But that success that Waiters has had may end up creating a tricky situation for Boeheim to handle. Jardine played just 20 minutes against Virginia Tech. He was parked in the seat next to Boeheim for the entirety of the stretch run as Waiters spurred the Orange to Friday’s final. As good as Jardine and Triche are, Waiters may be the most talented back court player that Boeheim has at his disposal.

The key to the season is going to be how Boeheim is able to manage the egos on this team. He legitimately has six starters on his roster, and every game one of those guys are going to be riding pine in the most important minutes of the game. If he opts to go three guards, that means that either he will have Kris Joseph, the star of this group and a guy that had 20 points and 10 boards in Syracuse’s first game against real competition, sitting on the bench or playing out of position at the four. If he opts to play Fair, than one of the three back court players will be on the bench.

Too much talent is a better problem to have than not enough talent, but its a tricky balance keeping everyone happy with their playing time.

To the credit of the players, it seems like everyone is buying in at this point.

“Its about accepting your role and playing to the best of your ability,” Jardine said. “I’m just trying to be as efficient as possible and get us into our offense and try not to make o mistakes. My biggest thing tonight is I didn’t have any turnovers, so that’s a big thing, I’m a point guard.”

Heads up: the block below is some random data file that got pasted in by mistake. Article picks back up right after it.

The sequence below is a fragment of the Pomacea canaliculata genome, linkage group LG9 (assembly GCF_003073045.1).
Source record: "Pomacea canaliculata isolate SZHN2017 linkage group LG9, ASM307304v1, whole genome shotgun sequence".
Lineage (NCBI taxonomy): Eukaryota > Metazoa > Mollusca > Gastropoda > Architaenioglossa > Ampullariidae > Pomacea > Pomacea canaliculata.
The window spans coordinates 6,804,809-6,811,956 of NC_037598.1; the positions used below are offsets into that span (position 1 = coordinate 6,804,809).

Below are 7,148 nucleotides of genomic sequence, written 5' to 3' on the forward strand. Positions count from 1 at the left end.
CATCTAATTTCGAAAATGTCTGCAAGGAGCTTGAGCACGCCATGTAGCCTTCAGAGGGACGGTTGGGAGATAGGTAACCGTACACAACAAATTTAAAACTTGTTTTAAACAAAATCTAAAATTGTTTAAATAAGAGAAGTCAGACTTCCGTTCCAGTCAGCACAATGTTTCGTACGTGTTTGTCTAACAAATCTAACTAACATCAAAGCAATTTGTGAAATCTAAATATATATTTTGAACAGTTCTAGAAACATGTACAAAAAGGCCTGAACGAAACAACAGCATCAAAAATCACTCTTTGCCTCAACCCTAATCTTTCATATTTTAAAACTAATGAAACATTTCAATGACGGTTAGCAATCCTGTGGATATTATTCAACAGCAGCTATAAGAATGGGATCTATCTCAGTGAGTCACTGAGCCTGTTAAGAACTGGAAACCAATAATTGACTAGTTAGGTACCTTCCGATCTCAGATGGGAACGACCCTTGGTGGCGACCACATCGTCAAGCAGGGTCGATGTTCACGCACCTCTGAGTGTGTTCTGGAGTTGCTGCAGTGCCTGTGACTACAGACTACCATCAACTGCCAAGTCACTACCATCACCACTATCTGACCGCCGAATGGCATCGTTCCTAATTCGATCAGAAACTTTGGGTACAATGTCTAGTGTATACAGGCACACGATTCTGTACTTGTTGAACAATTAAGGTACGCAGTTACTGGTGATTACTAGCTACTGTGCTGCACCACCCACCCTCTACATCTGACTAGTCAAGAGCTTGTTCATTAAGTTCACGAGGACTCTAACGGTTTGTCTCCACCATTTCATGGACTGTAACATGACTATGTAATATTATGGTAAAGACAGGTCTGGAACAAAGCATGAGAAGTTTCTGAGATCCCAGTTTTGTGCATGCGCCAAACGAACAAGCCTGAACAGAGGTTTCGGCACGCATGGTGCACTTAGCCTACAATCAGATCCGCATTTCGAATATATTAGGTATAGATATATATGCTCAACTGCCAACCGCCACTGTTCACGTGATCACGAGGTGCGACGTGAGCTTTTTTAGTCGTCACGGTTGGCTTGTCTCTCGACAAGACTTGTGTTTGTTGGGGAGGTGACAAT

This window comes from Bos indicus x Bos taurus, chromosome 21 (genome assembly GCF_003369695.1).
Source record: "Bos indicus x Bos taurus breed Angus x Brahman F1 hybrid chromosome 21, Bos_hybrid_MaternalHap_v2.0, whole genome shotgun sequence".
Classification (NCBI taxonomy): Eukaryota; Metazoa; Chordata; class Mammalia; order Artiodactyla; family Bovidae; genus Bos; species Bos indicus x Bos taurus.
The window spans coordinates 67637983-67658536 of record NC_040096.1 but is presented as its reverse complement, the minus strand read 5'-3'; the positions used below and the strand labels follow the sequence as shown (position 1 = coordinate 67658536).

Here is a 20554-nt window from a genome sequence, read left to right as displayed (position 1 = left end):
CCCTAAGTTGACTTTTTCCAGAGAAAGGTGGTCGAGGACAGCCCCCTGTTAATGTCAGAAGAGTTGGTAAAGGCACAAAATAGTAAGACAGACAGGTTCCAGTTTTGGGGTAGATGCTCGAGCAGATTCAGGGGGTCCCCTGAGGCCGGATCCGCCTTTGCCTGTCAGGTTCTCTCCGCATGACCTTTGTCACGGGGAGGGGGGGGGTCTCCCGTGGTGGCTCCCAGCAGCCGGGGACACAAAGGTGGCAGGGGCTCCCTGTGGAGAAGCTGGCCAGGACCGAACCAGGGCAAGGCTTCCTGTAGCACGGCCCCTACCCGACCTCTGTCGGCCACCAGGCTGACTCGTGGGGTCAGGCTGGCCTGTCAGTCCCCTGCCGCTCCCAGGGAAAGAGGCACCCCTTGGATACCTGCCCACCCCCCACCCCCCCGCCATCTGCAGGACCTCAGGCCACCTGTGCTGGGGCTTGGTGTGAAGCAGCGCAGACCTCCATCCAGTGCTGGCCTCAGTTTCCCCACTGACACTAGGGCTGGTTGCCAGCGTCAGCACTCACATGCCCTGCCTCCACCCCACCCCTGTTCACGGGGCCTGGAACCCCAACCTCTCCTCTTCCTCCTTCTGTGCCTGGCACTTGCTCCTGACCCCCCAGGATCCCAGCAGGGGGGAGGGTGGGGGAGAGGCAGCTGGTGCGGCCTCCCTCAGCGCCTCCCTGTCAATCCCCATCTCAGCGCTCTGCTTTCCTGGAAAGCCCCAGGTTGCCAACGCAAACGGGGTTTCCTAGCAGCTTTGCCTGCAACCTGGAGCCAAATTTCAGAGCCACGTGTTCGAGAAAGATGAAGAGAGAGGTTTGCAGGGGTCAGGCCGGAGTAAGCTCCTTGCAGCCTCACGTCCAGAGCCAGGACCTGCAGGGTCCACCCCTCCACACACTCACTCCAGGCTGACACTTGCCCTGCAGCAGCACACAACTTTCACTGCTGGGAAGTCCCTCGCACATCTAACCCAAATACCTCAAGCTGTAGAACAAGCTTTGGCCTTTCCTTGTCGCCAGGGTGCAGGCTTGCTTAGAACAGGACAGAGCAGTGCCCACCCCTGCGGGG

“We’re trying to win games.”

Waiters reiterated the same point.

“I’m getting used to it,” he said of his role off the bench. “But I just know that we got a great group of guys here and I don’t want to mess that up. I’m just going to play my role, play my part and do what I’ve got to do to try and win a national championship.”

Rob Dauster is the editor of the college basketball website Ballin’ is a Habit. You can find him on twitter @ballinisahabit.

VIDEOS: Michigan State’s Miles Bridges puts on another show at local summer Pro-Am

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Watching Michigan State’s Miles Bridges throw down high-level dunks in local summer pro-ams has been a good way to pass the time the last few weeks.

The 6-foot-7 Bridges has been annihilating rims all summer as he had more ridiculous dunks on Tuesday night. Playing with former Michigan State star Denzel Valentine and some of his current Spartans teammates, Bridges had more crowd-pleasing plays to add to his summer reel.

Lansing State Journal reporter James Edwards III has been on the scene for Bridges’ games all summer as he has more dunks from the future lottery pick.

Minnesota keeps in-state three-star 2018 guard Gabe Kalscheur at home

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Minnesota is keeping a big-time shooter at home as Class of 2018 shooting guard Gabe Kalscheur pledged to the Golden Gophers on Tuesday.

The 6-foot-4 Kalscheur is the third in-state prospect to pledge to head coach Richard Pitino in the Class of 2018 as he joins three-star forward Jarvis Thomas and four-star big man Daniel Oturu. The three-star Kalscheur gives Minnesota a valuable floor spacer and a winner as he’s a three-time state champion at DeLaSalle. All three of these commitments also played together with Howard Pulley in the Nike EYBL.

During this spring and summer in the Nike EYBL, Kalscheur averaged 14.9 points and shot 39 percent from three-point range as he made 61 treys in 21 games.

Pitino has certainly done a nice job of keeping local players home as he’s hoping that trend continues with upcoming in-state five-star prospects like 2018 point guard Tre Jones and 2019 forward Matthew Hurt. The Golden Gophers will have to win national recruiting battles to keep those guys home, but they’ve done a nice job of getting the other guys that they need to keep home.